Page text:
Recently Tasmanian Premier Lara Giddings MP, in response to a tweet from a colleague about the problems with euthanasia in jurisdictions where it is legal replied: “Interesting that democracies from Oregon to Switzerland with Voluntary Assisted Dying have not gone back and overturned their laws - why?”
That’s a very worthwhile question. Note well, of course, that none of the jurisdictions where either assisted suicide or euthanasia is legal call it ‘voluntary assisted dying’, but we get the point.
The aphorism that ‘what is legal is moral’ springs immediately to mind. Morality here refers to the reality of the law; that our laws do legislate for morality and, like it or not, judgments are made by politicians every day that have some connection to the ‘right or the wrong’ of an issue. The euthanasia debate is no different with both sides arguing from a perspective that includes an appeal to morals at some level.
Those who support and campaign for euthanasia clearly believe that there is a ‘good end’ (no pun intended) or, in other words, a benefit to society. Benefits or ‘goods’ have a moral character. ‘What is legal is moral’ refers to the effect that any Positive Law has on the understanding of the issue legislated for in the minds and hearts of citizens’ overtime.
I’m reminded of a comment Philip Nitschke made at one of the debates we’ve had in respect to the Dutch where he said that he felt that they were quite wedded to their euthanasia legislation. And I think he’s right. But, like the Premier, it makes sense to ask, why?
The only valid conclusion, I believe is that the Dutch by and large see the right to be killed as exactly that: a universal right. Little-by-little over more than two decades they’ve seen the expansion of euthanasia to more and more circumstances, to more and more people. In that context, the recently developed mobile units give people access to their so-called ‘human right’ to be killed.
If, for example, the Tasmanian Bill is successful in its attempt to limit the application of the legislation to those with a terminal illness or a progressive medical condition, how long do you think it would be before someone who does not fit within these categories complains, saying: That’s not fair, I want to die too! I’m being discriminated against!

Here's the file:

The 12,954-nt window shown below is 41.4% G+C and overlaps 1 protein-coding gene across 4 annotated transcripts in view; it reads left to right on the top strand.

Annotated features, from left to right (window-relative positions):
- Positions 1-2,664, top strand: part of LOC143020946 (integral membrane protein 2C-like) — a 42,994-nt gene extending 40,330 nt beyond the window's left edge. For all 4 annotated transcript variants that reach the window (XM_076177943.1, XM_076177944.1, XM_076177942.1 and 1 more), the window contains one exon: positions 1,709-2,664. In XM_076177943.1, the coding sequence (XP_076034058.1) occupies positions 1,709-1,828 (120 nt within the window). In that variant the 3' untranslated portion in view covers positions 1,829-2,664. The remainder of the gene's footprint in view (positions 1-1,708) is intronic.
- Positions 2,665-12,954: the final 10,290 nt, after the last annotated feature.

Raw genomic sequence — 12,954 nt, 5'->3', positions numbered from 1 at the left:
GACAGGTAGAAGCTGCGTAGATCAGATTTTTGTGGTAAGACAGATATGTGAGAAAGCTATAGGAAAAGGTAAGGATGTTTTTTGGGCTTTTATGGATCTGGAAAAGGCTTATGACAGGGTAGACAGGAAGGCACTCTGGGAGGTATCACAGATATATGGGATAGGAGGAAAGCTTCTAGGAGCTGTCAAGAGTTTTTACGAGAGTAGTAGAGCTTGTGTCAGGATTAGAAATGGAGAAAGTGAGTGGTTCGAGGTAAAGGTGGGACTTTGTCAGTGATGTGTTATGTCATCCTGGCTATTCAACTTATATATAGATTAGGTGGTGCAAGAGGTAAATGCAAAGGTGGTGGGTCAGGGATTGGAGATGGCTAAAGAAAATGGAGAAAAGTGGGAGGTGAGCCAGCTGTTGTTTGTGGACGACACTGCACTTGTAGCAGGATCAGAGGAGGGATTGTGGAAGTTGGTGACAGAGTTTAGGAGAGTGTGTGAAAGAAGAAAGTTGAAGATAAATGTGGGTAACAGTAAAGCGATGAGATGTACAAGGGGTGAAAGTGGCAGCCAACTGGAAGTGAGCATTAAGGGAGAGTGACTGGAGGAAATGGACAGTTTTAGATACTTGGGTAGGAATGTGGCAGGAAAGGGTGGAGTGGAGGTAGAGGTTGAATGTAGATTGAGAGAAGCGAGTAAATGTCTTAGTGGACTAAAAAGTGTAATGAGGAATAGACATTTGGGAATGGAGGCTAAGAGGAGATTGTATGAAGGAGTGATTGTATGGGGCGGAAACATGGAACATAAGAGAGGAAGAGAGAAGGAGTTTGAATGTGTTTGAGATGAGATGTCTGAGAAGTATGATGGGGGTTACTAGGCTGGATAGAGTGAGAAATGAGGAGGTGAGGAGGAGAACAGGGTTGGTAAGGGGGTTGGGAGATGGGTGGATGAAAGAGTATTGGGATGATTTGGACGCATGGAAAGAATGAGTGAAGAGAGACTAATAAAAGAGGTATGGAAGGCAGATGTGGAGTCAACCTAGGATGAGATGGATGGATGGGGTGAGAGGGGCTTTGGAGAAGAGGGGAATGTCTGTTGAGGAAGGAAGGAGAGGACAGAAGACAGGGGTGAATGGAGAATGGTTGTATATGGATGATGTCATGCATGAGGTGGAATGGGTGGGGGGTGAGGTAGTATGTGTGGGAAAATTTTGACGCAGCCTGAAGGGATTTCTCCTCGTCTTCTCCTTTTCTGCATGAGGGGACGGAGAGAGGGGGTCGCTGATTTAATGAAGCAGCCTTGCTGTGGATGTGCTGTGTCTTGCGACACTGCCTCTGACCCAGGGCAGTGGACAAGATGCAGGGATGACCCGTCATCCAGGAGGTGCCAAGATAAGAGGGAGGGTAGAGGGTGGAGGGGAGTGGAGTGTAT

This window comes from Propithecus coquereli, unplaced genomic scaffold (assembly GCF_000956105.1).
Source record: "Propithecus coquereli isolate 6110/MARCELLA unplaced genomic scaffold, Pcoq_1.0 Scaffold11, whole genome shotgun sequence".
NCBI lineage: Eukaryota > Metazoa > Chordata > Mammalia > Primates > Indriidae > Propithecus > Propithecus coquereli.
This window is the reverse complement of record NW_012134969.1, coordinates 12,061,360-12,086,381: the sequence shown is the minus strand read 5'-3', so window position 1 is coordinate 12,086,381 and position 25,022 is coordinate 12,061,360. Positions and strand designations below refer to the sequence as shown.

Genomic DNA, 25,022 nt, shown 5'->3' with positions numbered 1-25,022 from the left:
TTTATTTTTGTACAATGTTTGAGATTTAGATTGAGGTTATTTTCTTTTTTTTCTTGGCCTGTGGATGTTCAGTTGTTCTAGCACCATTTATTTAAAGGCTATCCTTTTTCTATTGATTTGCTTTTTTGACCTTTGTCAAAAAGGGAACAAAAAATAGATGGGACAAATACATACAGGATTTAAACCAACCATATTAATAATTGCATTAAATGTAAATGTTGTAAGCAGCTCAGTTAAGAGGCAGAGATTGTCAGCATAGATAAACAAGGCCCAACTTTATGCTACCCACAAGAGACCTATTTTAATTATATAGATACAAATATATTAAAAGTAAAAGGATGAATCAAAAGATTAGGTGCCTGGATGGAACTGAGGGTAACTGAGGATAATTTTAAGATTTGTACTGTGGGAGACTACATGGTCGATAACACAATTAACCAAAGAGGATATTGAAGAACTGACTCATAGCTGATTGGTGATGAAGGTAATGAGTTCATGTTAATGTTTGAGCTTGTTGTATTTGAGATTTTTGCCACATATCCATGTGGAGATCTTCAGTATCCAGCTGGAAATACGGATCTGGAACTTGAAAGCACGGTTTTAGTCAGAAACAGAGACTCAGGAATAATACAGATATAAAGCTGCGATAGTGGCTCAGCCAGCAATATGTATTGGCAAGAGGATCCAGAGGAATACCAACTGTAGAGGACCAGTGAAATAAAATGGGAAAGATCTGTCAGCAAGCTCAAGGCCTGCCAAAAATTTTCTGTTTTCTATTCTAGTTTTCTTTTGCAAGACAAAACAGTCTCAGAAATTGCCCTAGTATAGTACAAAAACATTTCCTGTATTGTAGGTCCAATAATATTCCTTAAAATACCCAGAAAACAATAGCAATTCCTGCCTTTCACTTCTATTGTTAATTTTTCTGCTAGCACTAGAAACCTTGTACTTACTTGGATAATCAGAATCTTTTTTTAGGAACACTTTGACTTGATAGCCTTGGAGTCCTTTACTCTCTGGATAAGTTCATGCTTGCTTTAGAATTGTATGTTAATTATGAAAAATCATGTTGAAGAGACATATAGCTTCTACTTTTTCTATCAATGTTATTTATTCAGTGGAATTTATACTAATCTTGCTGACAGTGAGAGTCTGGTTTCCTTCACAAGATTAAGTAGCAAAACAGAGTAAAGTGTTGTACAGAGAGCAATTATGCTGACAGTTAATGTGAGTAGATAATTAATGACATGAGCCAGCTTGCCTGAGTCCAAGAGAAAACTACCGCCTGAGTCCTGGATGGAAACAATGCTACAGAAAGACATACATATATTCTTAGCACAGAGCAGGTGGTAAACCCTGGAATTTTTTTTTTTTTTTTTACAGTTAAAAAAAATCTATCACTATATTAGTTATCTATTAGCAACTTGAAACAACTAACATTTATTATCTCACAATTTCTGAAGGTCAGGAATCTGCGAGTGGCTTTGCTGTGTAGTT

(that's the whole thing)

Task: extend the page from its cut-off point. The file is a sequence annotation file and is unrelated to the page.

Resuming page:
What then if we began another debate on an amendment bill to broaden the extent of euthanasia & assisted suicide to another sub set of the community: would we then be debating whether or not a ‘right to be killed’ is justified under our law? No, we will have already accepted that principle in passing the earlier bill. We’d only then be debating the merits or otherwise of including others.
Such a debate would effectively be a foregone conclusion – there would be no rational reason for denying that right to a particular group; to argue this way would be totally illogical not to mention discriminatory.
Dr Nitschke makes this point abundantly clear when he says that euthanasia and assisted suicide should be available to all adults of sound mind. He has a point: it follows that if what we are doing is creating a ‘right-to-die’ that rights, by their nature have universal application – they cannot then be legitimately limited to just a few.
Make no mistake: crossing the clear bright line here is never a matter of partially crossing – cross for some and we cross for all.
People understand this well enough. Within a short few years were this bill to pass, few will remember the qualifying criteria; but they will all know that Tasmania has euthanasia & assisted suicide. It will become like the wall paper in a room – something you know is part of everyday life but something you don’t focus on a great deal. It becomes normal.
The proponents of the Tasmanian bill talk a great deal about safeguards. Safeguards are really only there to try to make you, me and our politicians feel a little more at ease about supporting state-endorsed killing. Not convinced? Think about it: If someone tabled a bill along the lines that Dr Nitschke suggests – for all adults of sound mind, sick or not sick, would you support it? Would any MP vote for it?